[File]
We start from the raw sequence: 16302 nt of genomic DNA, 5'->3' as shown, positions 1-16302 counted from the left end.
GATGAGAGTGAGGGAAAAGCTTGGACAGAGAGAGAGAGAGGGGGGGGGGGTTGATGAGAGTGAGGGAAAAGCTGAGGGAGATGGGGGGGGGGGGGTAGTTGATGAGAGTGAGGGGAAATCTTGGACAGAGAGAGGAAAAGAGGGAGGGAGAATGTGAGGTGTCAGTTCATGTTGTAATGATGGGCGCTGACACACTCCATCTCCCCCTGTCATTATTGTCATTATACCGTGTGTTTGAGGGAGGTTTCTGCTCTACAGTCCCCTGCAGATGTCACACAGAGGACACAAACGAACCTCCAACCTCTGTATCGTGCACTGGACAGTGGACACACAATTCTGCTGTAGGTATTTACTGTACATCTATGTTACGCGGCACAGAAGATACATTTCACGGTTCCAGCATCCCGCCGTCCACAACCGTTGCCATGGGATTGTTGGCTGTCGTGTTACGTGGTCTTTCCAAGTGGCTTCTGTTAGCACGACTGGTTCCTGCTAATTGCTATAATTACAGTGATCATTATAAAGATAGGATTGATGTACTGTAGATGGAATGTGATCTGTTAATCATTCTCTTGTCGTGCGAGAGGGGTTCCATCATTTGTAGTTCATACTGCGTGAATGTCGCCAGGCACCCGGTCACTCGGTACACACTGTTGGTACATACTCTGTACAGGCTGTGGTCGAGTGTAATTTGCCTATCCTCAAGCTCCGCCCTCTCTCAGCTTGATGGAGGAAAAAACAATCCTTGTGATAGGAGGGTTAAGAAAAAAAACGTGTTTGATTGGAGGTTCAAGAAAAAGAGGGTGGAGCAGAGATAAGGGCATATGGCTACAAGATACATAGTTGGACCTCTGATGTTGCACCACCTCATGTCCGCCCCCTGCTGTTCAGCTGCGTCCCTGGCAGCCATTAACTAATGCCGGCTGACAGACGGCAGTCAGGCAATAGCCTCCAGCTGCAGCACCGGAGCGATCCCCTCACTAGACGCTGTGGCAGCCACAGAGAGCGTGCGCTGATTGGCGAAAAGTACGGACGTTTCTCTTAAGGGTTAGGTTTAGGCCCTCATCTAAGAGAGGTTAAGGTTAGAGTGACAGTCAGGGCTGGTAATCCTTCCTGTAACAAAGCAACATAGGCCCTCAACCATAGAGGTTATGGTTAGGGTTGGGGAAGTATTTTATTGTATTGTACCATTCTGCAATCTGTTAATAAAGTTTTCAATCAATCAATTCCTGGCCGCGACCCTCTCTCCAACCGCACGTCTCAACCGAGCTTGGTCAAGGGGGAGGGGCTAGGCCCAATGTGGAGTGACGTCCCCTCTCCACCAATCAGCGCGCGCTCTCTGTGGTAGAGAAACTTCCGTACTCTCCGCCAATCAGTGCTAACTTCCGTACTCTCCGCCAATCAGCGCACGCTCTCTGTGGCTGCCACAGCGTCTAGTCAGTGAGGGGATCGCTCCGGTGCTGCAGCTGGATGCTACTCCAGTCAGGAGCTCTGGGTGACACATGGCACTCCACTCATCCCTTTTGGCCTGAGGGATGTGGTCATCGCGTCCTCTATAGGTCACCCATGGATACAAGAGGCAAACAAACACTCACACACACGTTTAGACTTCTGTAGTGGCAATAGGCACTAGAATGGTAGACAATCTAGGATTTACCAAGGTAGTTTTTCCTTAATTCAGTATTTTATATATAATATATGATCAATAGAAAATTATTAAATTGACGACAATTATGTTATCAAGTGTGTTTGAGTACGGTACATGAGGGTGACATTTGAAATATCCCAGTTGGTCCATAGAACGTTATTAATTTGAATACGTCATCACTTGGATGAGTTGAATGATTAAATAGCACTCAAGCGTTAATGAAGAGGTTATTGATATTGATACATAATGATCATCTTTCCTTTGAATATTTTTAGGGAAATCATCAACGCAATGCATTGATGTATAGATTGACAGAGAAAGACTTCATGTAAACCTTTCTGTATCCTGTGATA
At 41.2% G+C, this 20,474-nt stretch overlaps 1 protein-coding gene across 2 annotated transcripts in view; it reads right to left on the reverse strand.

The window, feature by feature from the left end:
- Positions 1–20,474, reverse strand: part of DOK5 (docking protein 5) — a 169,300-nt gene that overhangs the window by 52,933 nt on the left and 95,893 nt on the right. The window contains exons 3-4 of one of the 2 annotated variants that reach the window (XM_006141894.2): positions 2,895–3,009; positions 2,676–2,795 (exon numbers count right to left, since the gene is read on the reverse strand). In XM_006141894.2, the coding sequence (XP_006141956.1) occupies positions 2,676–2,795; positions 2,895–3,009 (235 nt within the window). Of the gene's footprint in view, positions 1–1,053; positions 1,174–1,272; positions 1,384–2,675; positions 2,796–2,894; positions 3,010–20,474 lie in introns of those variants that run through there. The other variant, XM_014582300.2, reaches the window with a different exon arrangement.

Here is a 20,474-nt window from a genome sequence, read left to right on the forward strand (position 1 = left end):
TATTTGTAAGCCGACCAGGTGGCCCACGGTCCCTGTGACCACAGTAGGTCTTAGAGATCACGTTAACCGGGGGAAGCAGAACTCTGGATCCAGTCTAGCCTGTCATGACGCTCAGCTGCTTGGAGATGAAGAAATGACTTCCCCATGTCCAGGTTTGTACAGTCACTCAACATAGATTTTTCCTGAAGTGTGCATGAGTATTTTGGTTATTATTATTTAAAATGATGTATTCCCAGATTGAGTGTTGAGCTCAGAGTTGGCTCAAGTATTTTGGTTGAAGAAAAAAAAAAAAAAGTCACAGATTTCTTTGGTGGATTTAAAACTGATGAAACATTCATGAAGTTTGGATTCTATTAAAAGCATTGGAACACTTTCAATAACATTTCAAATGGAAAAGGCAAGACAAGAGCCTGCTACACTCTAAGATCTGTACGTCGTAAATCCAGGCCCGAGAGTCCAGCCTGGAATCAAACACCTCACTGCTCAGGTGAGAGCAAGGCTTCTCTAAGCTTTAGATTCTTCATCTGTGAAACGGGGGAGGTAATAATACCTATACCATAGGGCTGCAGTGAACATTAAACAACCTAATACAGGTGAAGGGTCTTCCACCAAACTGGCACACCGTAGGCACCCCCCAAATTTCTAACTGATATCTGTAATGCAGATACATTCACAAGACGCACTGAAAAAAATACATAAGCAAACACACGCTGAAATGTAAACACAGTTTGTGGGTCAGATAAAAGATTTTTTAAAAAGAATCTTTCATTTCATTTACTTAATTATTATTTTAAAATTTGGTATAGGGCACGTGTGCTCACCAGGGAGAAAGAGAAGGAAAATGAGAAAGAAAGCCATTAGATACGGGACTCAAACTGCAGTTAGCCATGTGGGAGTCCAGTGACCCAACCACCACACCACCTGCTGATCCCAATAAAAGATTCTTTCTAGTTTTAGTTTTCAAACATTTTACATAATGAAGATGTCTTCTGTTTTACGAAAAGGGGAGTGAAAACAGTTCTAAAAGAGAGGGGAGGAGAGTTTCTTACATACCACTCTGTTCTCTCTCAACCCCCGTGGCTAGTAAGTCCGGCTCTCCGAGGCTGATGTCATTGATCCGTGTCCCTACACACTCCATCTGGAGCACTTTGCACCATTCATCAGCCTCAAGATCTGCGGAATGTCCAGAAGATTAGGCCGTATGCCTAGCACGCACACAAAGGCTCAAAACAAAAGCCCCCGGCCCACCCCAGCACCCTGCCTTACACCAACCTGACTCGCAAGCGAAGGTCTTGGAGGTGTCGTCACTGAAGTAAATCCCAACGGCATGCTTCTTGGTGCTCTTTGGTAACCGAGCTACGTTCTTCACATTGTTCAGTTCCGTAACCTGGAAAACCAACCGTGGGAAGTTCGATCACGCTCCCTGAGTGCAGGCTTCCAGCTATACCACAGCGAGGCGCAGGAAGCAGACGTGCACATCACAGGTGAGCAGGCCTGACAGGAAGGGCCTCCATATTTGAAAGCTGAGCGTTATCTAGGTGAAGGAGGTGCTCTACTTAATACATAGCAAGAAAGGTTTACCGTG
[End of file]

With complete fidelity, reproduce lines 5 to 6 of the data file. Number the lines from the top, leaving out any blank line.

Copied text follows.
- Positions 1–20,474, reverse strand: part of DOK5 (docking protein 5) — a 169,300-nt gene that overhangs the window by 52,933 nt on the left and 95,893 nt on the right. The window contains exons 3-4 of one of the 2 annotated variants that reach the window (XM_006141894.2): positions 2,895–3,009; positions 2,676–2,795 (exon numbers count right to left, since the gene is read on the reverse strand). In XM_006141894.2, the coding sequence (XP_006141956.1) occupies positions 2,676–2,795; positions 2,895–3,009 (235 nt within the window). Of the gene's footprint in view, positions 1–1,053; positions 1,174–1,272; positions 1,384–2,675; positions 2,796–2,894; positions 3,010–20,474 lie in introns of those variants that run through there. The other variant, XM_014582300.2, reaches the window with a different exon arrangement.

Here is a 20,474-nt window from a genome sequence, read left to right on the forward strand (position 1 = left end):